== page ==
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By TODAY Food Editor
TODAY
updated 2/27/2007 11:41:59 AM ET 2007-02-27T16:41:59

Elderly people with little or no blood-pressure problems can drink two to four cups of coffee a day and lower their risk of death by heart disease, as much as 32 percent, according to the results of a study published in the February edition of the American Journal of Clinical Nutrition. And, those who consumed four or more servings had an even better chance of deflecting death by heart disease, 53 percent, over those whose consumption was barely one cup per day.

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Although having little or no presence of hypertension is a factor, researchers conclude that drinking caffeinated beverages actually induces a rise in blood pressure, but in a very healthful way. As we age, each time we eat our blood pressure drops naturally. By drinking coffee after a meal, the caffeine in coffee may help balance this natural drop.

Interestingly, coffees with higher amounts of caffeine had better impact. Both caffeinated ground coffee and caffeinated instant coffee caused a “statistically significant protective effect.” Although this study demonstrates that elderly people with regular blood pressure benefit from caffeinated coffee, those people, young or old, who have severe high blood pressure seem not to receive any protective effect. The researchers are not totally sure if it is age that makes the difference but it appears that increasing consumption among healthy persons older than 65 without hypertension may have an impact on decreasing the risk of death from heart disease.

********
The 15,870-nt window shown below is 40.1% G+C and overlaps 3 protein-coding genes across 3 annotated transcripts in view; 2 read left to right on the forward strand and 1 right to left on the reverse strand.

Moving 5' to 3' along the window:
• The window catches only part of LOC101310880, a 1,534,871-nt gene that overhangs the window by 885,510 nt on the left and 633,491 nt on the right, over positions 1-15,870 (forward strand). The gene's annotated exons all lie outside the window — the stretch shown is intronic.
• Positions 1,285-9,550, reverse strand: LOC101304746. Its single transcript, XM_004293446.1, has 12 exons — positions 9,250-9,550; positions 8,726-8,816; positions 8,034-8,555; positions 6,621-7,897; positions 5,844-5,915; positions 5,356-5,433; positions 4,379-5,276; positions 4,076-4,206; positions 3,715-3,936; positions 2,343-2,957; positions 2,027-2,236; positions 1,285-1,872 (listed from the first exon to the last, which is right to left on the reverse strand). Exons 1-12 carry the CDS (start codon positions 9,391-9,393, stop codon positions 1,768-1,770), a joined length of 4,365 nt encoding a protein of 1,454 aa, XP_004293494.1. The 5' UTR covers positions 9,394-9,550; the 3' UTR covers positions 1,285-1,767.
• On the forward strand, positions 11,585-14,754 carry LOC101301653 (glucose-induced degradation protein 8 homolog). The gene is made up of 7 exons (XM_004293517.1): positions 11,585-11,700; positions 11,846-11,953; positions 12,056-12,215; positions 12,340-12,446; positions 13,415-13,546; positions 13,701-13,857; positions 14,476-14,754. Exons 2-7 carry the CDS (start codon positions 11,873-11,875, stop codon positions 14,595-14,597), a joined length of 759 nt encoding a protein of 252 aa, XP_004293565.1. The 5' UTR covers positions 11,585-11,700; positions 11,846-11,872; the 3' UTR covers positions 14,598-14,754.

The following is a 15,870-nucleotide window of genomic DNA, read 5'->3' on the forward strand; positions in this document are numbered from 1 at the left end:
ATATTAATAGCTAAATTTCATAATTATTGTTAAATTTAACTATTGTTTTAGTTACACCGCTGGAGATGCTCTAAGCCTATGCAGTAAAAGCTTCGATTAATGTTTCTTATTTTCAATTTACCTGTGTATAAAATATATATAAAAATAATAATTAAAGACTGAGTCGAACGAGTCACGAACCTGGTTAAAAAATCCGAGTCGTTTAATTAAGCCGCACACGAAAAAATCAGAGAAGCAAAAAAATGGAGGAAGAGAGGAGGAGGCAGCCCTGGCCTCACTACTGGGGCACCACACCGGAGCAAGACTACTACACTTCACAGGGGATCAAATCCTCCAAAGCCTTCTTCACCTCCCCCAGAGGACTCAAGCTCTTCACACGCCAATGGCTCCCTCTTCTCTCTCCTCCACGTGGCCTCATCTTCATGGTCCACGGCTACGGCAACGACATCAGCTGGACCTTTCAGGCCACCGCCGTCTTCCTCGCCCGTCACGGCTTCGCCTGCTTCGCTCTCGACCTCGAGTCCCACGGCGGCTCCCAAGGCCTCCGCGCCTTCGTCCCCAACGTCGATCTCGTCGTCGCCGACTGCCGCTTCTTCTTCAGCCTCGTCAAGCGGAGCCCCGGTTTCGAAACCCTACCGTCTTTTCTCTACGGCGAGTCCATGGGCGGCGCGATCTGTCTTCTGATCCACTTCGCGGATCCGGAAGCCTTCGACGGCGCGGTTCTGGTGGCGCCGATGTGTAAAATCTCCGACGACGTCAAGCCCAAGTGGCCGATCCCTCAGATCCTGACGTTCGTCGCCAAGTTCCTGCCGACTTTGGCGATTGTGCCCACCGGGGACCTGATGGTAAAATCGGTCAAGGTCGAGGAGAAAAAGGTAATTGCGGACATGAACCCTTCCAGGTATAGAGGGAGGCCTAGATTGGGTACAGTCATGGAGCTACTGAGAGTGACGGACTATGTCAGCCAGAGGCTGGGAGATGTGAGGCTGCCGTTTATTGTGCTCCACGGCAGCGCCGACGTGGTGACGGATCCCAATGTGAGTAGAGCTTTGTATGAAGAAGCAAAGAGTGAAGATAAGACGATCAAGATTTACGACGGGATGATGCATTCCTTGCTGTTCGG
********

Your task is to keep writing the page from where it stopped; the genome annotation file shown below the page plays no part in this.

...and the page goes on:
The study involved 6,594 adults over a period of nine years. Fewer than 6.5 percent or 426 people died from heart disease. Researchers discovered that higher daily consumption of caffeinated beverages was directly associated with a lower risk of death from heart disease, especially for those participants over age 65. Directing the study was Dr. James A. Greenberg,  associate professor of health and science, and his colleagues in the Department of Health and Nutrition Sciences at Brooklyn College of the City University of New York.

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